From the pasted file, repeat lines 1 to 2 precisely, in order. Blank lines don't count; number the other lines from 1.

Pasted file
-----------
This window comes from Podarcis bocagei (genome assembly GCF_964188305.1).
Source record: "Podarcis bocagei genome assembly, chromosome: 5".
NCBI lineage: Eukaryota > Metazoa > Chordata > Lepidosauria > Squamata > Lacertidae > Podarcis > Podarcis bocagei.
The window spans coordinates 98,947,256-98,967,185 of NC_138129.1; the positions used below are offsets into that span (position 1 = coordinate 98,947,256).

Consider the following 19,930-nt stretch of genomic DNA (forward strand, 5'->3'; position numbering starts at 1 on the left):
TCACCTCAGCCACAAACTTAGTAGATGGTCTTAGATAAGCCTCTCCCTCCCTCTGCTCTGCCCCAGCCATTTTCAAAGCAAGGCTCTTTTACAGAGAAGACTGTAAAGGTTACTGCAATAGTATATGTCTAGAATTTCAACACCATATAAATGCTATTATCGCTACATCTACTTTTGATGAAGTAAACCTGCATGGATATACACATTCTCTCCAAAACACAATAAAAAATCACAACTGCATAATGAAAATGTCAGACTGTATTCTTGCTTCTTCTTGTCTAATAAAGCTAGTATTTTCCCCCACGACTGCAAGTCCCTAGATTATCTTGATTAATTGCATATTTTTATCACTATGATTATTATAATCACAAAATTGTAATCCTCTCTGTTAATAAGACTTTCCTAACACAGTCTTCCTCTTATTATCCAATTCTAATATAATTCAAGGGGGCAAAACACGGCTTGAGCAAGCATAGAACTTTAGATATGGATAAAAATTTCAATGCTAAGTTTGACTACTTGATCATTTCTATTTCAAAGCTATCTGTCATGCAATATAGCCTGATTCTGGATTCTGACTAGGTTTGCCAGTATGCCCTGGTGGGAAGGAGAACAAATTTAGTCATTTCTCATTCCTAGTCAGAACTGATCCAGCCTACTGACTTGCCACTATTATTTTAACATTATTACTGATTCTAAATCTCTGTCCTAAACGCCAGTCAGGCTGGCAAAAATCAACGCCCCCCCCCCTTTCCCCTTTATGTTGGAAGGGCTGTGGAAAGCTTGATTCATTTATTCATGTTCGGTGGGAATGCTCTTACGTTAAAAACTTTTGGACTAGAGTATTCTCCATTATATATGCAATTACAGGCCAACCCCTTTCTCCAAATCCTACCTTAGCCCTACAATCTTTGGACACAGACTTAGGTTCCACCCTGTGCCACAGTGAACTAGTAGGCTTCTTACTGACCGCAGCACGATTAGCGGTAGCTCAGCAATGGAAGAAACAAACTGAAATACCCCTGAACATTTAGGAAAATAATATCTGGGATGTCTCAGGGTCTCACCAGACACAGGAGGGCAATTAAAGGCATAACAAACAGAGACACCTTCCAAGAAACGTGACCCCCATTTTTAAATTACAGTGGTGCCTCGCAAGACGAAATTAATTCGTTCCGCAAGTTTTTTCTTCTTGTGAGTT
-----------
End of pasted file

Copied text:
This window comes from Podarcis bocagei (genome assembly GCF_964188305.1).
Source record: "Podarcis bocagei genome assembly, chromosome: 5".